A man with a vision: Motheo Matsau on Ster-Kinekor’s marketing plan
Ster-Kinekor’s new marketing chief outlines his plans to enhance the moviegoing experience and leverage partnerships with other platforms to extend the shelf life of films
The first movie Ster-Kinekor’s new head of marketing and sales, Motheo Matsau, remembers seeing was The NeverEnding Story — at the age of four. And he’s using that famous title as a metaphor in his mission to convince the multiple-screen-using millennial audience that the tale of cinema is far from over.
He acknowledges tablets, phones and laptops are more accessible and convenient than cinema, and offer greater content variety. He says cinema owners have to work on enhancing the experience and should form partnerships with competing platforms to extend the shelf life of movies beyond two or three months on the big screen. “We have to start working on joint marketing strategies upfront, long before the movie even launches,” he says. “Blockbuster films tend to do well in the first few weeks, but then fall over the viewership cliff. After that it becomes a game of keeping the property alive for as long as possible.”
Another strategy is content development, which will be a completely new path for a company that has only been in the distribution business. He says there is a growing desire among SA audiences for quality home-grown content. “Ster-Kinekor could be involved in movie financing, but more importantly, we have untapped development skills. We know viewership and seasonal trends, what works, and what the market wants to see at a specific time.”
Matsau also says the small screen is affecting attitudes towards the big screen. He should know, having led DStv’s marketing efforts for seven years and launched its mobile content. “Cinemas have no choice but to be flexible and cater for audiences’ changing needs, whether by adapting screening times to the needs of a specific community or considering a request for beanbags for younger patrons. We have to acknowledge we are part of the entertainment [sector], fitting in somewhere between soccer, restaurants and nightclubs.”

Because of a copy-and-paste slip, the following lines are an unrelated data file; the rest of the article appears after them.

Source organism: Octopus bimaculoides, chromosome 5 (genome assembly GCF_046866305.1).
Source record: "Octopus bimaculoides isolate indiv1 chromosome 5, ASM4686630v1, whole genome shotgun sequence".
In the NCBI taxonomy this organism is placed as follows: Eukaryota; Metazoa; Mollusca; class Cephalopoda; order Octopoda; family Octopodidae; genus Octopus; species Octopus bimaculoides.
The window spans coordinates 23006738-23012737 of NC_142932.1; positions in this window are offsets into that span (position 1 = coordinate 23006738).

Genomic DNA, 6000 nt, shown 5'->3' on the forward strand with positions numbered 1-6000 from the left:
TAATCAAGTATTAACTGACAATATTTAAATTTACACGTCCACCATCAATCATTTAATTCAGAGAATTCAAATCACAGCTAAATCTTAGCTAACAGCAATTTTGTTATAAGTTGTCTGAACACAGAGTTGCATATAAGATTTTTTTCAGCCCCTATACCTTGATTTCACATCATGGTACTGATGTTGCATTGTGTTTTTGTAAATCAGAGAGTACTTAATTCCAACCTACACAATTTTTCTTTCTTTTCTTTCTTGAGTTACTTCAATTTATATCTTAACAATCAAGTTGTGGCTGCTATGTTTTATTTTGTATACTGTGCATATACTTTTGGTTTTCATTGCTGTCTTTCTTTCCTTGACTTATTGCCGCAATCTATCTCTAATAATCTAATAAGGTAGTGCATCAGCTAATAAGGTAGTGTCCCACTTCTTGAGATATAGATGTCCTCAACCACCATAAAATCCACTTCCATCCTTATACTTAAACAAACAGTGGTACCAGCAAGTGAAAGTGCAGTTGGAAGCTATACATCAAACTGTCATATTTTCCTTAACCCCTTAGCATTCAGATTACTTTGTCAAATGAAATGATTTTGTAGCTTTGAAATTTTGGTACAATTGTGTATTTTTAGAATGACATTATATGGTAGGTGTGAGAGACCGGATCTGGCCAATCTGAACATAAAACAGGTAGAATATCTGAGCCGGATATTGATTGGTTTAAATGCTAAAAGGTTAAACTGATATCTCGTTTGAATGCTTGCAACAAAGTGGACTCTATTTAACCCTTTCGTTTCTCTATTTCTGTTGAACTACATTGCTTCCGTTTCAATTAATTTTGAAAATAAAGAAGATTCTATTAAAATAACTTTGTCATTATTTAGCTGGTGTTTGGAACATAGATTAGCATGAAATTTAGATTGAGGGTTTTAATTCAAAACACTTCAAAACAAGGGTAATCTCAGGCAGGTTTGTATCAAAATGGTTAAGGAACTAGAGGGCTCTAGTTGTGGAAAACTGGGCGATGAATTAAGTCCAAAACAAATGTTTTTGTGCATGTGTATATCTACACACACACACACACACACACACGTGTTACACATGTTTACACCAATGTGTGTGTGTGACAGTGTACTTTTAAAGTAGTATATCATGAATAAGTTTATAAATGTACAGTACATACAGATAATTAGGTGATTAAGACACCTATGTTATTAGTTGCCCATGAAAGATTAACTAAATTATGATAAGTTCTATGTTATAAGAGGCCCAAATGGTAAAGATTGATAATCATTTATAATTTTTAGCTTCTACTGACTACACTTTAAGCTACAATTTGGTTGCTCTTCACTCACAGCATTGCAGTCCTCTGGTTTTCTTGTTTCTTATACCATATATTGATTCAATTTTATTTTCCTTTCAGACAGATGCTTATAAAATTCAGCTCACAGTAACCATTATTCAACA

Partnerships need to be developed “beyond the realm of cinema”. Matsau cites a new catering tie-up with US fast-food brand Pizza Hut and a recent event at a top private school, where a “pop-up” cinema experience was designed. “Ideally these pop-up cinemas should be paired with music, and that’s what we aim to do in future.”
Cinema’s relationship with the advertising industry also needs work. Research, he says, shows that though cinema’s reach to audiences is low, its impact, resonance and recall beats most other competitors, and can be a real call to consumer action. “There is a relationship gap between the advertising and cinema industries. We don’t know each other, and our challenge is to get back into the strategic planning and buying mix.”
Part of Matsau’s new strategy will be to reach out to brands to demonstrate the effectiveness of cinema as a marketing tool for more than big cinema advertisers such as Coca-Cola, Cell C and Toyota. Government and the public sector are being targeted.
Regarding the question of nonexistent cinema growth in townships, Matsau says part of the solution is convincing customers to stay in the locale to enjoy the experience, instead of seeing cinema as a “destination option”. He says he is also considering sourcing content from China, India and Nigeria, as well as local SA content.